MH: Oh, we’re performing for the reader: at times a high wire act; at times the comfort of telling a fireside tale, the love story again. As for losing my mind? It was lost long ago. I gave over so thoroughly to the pursuit of fiction. You write reviews and criticism, though I think your devotion is to stories, to the construction of novels in particular. Is it addictive? I have seldom taken a break that wasn’t claimed by the pleasures or problems of family life. Or teaching: I recall being envious of you the semester when you read just Dickens with you class. I’ve never had the opportunity to do that: delve.
JS: I’m surprised that you would say you don’t delve. What about Woolf, or Cather? Or P.T. Barnum, for that matter? Or Olmstead or Audubon? I’d call you a supreme delver! And I know you’re thinking about the possibility of delving into something new. We talked about this the other day on the phone. You’ve just finished years of an ongoing project. What’s next? the world asks. And you’re asking, what do we do when we’re not writing? Well, there’s always life to keep us busy. And we can read about other people’s lives. If we’re lucky, we might be able to stand close to paintings and examine the brush work. Some of us go to parties or travel or play music or drink. I admit I find it hard to know what to do with myself, or at least with my imagination, when I’m between projects. But yes, it’s a time to get recharged, to gather up influences and discover what we missed while we were absorbed in our dreams.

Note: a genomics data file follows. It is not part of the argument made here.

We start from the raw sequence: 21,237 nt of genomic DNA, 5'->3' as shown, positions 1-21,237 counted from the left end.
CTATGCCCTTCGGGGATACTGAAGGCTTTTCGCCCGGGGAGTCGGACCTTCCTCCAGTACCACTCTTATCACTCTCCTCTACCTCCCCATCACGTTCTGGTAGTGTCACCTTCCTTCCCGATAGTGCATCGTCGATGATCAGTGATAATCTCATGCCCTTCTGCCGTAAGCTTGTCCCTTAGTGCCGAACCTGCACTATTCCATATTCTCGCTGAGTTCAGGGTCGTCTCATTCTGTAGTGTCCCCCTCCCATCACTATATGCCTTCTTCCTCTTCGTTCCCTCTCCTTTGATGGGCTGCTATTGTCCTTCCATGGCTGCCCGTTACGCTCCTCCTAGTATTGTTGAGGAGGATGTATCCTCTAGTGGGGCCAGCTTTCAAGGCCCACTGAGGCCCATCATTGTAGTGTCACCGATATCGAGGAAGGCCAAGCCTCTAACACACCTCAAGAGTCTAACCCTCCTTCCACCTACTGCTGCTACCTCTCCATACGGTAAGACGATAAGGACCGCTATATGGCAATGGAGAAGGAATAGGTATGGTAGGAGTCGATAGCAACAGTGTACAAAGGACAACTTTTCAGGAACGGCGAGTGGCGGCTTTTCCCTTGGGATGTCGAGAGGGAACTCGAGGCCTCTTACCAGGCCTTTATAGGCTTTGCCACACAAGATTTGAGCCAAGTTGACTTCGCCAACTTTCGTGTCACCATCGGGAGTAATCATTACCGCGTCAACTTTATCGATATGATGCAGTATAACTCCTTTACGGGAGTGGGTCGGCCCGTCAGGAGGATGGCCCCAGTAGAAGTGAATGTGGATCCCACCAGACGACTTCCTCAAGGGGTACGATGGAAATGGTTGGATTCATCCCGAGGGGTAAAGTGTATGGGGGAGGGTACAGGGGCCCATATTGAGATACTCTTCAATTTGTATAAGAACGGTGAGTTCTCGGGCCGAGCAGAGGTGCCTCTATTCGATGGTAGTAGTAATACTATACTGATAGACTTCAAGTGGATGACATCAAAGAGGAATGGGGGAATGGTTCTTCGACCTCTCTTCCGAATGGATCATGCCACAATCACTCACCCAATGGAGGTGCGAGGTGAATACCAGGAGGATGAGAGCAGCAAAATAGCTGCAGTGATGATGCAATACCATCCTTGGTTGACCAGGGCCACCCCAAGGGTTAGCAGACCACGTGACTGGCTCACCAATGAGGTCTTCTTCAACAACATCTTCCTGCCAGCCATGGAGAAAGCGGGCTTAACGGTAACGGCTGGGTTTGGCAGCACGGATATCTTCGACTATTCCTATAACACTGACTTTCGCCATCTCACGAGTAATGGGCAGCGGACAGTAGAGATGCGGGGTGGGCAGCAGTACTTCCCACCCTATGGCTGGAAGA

MH: What are you working on? I call that a provocative question. As though the dough must be rising, if bread not already in the oven. I’m about to teach a course in self-portraits, written portraits of course, but also a look-see at the many self-portraits of Rembrandt—costumed, flamboyant when young, signs of illness in old age. And that moving study by Agnes Martin, revealing herself naked in old age. I was ticked off by a review of my Rags that reported me as eighty. I am seventy-nine, says so in the virtual page of my story. I might try my hand at biography, not the bio pics I’ve loved writing, but fear I might lose the years left to another life. Thomas Hardy went back to poetry, but I’ll not try friends with attachments of my versification. Questions: Add to a book of stories never collected over the years? That’s the easy way out. I do have a model, a book like Fitzgerald’s The Crack Up, the confession, arrogance intact, pathos of letters to his daughter. Delete Bridgeport? I’m losing my mind, as you suggest.